Of course, this means that the coefficients will be reduced mod p. However, for this problem, I simply assume that if A(x) divides B(x) for some polynomials A and B in Zp[x], then A(x) also divides B(x) in Z[x]. This has a tiny chance of failing which I assumed would not happen on the judge’s data.
So I left the ‘Rank’ approach and considered the ‘determinant’ next. We needed to know if the determinant is zero or not. According to the Wikipedia page again, the determinant of a circulant matrix is the product of the evaluation of a(x) for all nth roots of unity. In other words, we needed to find the DFT of the sequence a0, a1, …, an-1, and check whether any of the values of the resulting transform is zero. The problem is that the normal FFT algorithm only works for power-of-2 sizes, so we have to find a way to calculate the DFT of an exact size.
An issue that came up is that we needed to have a primitive nth root of unity in our modulus, so p=2013265921 wouldn’t work most of the time. My solution is to simply write a list of large primes such that for every n in the range [1…30000], there is a prime p in the list where p ≡ 1 (mod n). To meet the 50000 bytes program limit I had to compress the list and decompress it at the start of execution.
The first thing I thought of is that the normal FFT algorithm can be extended. In FFT, we split into two parts of size n/2 and then combine in O(n) time, but it is possible to split into p parts, each of size n/p, for any prime p dividing n, and combine in time O(p·n). If we continue to do this for all prime factors of n (considering multiplicity), we will eventually be able to compute the DFT!
The only problem is that p can be large. If n is composite, then we can always find a p ≤ √n ≤ 173, and O(p·n) will be waitable. But if n is prime, then O(p·n) = O(n2) which is clearly too slow. So I had to think more of how to solve that part, but for now this approach works well if n doesn’t have large enough prime factors (I tried implementing this first and submitting, and the judge indeed gave the expected TLE).
At this point I took a dinner break, and while walking to the store I thought of a cool idea. Why not combine my two previous approaches? I figured that if n has a large prime factor, it cannot have that many divisors, so my first algorithm would work well! I became very excited with this idea and I tried implementing it immediately (after eating), having only needed to do a few copy-pasta. Sure enough, the solution didn’t get TLE! Unfortunately, it got WA.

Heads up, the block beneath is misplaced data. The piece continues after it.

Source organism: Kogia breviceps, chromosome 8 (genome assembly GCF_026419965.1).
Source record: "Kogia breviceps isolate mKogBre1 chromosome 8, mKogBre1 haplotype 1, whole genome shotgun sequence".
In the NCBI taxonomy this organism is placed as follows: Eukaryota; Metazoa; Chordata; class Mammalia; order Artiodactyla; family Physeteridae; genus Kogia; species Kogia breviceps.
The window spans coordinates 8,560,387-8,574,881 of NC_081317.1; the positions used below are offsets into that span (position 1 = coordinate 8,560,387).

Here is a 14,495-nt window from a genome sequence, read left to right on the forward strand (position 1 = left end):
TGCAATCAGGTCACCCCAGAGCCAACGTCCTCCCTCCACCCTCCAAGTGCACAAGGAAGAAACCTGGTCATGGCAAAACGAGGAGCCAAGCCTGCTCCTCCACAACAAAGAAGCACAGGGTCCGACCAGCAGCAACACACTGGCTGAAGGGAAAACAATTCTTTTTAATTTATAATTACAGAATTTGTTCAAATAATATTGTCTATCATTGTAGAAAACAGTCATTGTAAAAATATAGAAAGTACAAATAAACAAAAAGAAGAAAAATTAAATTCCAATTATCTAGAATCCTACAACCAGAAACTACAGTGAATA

Of course it turned out later that it only got WA because there were some issues with the judge data. After rejudging, this solution got accepted (link here). However I didn’t know that it was correct at the time, so I suspected that working modulo primes was bad after all.
At this point I felt that solving DFT problem for prime sizes was the best approach, so after a bit of research I found two algorithms, Rader’s algorithm and Bluestein’s algorithm. Both solutions are amazingly simple and clever, and work in O(n log n). Bluestein’s algorithm has a bonus that it works for any size, not just prime sizes, but for some random reason I decided to use Rader’s algorithm, perhaps because I already have code for finding a generator for a given prime p.
There were a few details to consider, but I was able to finally implement it (link here). However the judge still gave WA (because of judge data issues). At this point I concluded that there must be something wrong with the data, or the data is too clever that it somehow finds a bad input to my essentially random list of primes (out of desperation I even tried to submit a double-precision version of FFT, which of course got WA)! Since I felt the former to be more likely, I simply gave up and waited until perhaps things got resolved. Sure enough, I later found @mugurelionut being able to solve it, followed by @djdolls, with no WAs in between! Since I found this rather unlikely, I tried to submit my latest solution and sure enough it got AC. I felt a lot of relief afterwards, knowing that I can finally move on with my life!
It was indeed very frustrating to get many WAs due to the issues with the judge data, but I think there has been some positive side effect on me because I was able to learn a lot of new things. So thank you @KADR for proposing the problem, and I hope you handle the input/output files correctly next time!